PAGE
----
Details about the queries neighbor list and localization signals can be obtained by following the `details' link. The first part of the display page is a neighbor list table such as the one shown in Figure 1. This list gives information regarding the query's neighbors (proteins in the WoLF PSORT training data that have the most similar localization features). For user convenience, the percent identity and a link to the alignment of each neighbor to the query is given. Sequence similarity is not used for prediction but can provide additional corroborating evidence in many cases. Links to the relevant entries in UniProt, Gene Ontology and TAIR ( for many Arabidopsis entries are also provided.

Figure 1.
Part of the list of proteins similar to the query protein, an isoform of TCOF_HUMAN, is shown. For each neighbor the following is shown: UniProt ID, localization site, the distance in localization features from the query, the percent identity to the query, ...

Localization feature table

By scrolling down on the detailed results pages, one can find a feature table giving the values of each localization feature for the query and its neighbors. In some cases, the individual values can help support (or question) the predicted site. For example in the case of TCOF_HUMAN (Figure 2), the 99 percentile value of the PSORT localization feature ‘nuc’ (which is based on nuclear localization signals and DNA-binding site motifs), is consistent with the nuclear prediction. Below the normalized table, a similar table with the raw feature values is displayed.

Figure 2.
The localization features for the query and its neighbors are shown. The values are normalized to percentiles relative to the WoLF PSORT training data. Neighbor values shown in blue are within 10% points to the query value, while those shown in red are ...


The server is implemented with Mason (, which allows convenient embedding of logic and computed results into html via the Perl programming language. Multiple requests are handled with the simple strategy of returning the results in a URI containing an MD5 hash of the query contents. Upon sending a query a wait page is shown, followed by an automatic redirect to the results page upon task completion (usually requiring around 40 s). Task scheduling is delegated to Apache and the Linux operating system. Multiple sequences are allowed in one query, but we currently limit the query size to 64 KB. For large-scale use, such as whole genome annotation, we encourage users to download the stand-alone package (available on the server) and run WoLF PSORT locally.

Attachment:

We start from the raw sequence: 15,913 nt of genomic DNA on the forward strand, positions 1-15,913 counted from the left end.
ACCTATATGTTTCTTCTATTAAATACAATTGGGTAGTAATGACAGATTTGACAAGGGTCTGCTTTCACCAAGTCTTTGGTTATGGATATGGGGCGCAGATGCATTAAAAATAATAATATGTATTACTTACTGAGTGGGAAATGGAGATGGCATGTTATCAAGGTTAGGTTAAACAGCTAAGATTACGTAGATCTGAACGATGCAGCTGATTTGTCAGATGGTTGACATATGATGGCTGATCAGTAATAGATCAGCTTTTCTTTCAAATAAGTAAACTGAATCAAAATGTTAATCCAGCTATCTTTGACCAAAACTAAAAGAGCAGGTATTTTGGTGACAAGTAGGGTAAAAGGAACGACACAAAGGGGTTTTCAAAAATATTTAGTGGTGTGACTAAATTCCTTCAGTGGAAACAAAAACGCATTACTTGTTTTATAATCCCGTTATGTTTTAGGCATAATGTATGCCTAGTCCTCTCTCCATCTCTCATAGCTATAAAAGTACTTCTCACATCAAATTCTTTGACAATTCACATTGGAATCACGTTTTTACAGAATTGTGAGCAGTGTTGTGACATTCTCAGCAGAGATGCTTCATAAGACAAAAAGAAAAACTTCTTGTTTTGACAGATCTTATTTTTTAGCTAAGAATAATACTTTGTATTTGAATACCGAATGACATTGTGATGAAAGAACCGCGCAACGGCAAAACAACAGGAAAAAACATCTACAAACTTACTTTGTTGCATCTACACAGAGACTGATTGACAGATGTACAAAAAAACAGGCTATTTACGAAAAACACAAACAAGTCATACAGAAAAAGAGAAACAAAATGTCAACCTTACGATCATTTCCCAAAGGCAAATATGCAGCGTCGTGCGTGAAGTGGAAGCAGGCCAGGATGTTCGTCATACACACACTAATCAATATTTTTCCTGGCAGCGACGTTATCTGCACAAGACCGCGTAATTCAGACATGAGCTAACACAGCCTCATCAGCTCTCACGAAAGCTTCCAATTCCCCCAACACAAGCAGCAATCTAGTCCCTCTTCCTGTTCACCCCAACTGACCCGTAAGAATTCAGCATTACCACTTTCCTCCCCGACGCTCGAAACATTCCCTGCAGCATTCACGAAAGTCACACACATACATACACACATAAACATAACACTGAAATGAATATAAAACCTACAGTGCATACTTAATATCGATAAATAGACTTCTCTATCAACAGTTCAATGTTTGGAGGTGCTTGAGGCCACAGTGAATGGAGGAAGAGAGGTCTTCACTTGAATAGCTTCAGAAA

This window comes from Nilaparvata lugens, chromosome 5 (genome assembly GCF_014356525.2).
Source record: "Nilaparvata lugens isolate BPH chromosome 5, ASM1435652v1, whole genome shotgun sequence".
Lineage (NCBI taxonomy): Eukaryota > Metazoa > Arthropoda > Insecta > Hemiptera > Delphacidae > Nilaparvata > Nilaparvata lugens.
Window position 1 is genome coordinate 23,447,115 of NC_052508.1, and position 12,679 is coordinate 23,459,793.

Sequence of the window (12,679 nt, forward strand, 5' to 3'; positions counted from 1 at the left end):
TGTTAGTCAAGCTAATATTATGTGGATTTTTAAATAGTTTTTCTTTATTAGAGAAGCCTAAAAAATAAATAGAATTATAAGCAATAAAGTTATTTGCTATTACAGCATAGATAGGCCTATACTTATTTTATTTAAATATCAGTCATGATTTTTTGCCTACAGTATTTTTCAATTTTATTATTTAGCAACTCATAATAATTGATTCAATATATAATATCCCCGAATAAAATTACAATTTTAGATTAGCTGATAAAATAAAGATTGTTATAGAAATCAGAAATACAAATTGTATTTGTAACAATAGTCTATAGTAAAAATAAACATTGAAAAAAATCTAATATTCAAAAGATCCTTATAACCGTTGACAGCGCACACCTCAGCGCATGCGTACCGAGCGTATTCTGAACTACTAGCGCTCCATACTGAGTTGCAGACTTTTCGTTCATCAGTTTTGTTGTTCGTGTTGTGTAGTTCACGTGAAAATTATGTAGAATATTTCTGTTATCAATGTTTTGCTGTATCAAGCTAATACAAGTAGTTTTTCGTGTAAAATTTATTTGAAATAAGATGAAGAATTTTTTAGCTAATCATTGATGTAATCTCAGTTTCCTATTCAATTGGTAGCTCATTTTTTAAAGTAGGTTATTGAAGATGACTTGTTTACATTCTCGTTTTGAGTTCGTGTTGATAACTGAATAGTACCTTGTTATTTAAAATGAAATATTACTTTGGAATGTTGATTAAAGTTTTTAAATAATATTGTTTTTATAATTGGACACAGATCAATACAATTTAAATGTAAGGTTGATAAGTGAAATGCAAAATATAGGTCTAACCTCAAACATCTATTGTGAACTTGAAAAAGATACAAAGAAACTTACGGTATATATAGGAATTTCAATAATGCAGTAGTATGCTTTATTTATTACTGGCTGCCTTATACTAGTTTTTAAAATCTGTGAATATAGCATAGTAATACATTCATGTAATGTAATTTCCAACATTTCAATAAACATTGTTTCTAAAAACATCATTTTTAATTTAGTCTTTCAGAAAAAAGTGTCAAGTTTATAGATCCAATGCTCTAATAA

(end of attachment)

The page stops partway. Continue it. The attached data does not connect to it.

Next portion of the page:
WoLF PSORT not only provides subcellular localization prediction with competitive accuracy, but also provides detailed information relevant to protein localization to help users to form their own hypotheses.


KN was partly supported by a grant from the National Project on Protein Structural and Functional Analyses by the Ministry of Education, Culture, Sports, Science and Technology in Japan. The annual budget of the Human Genome Center was used for the publication of this paper.

Conflict of interest statement. None declared.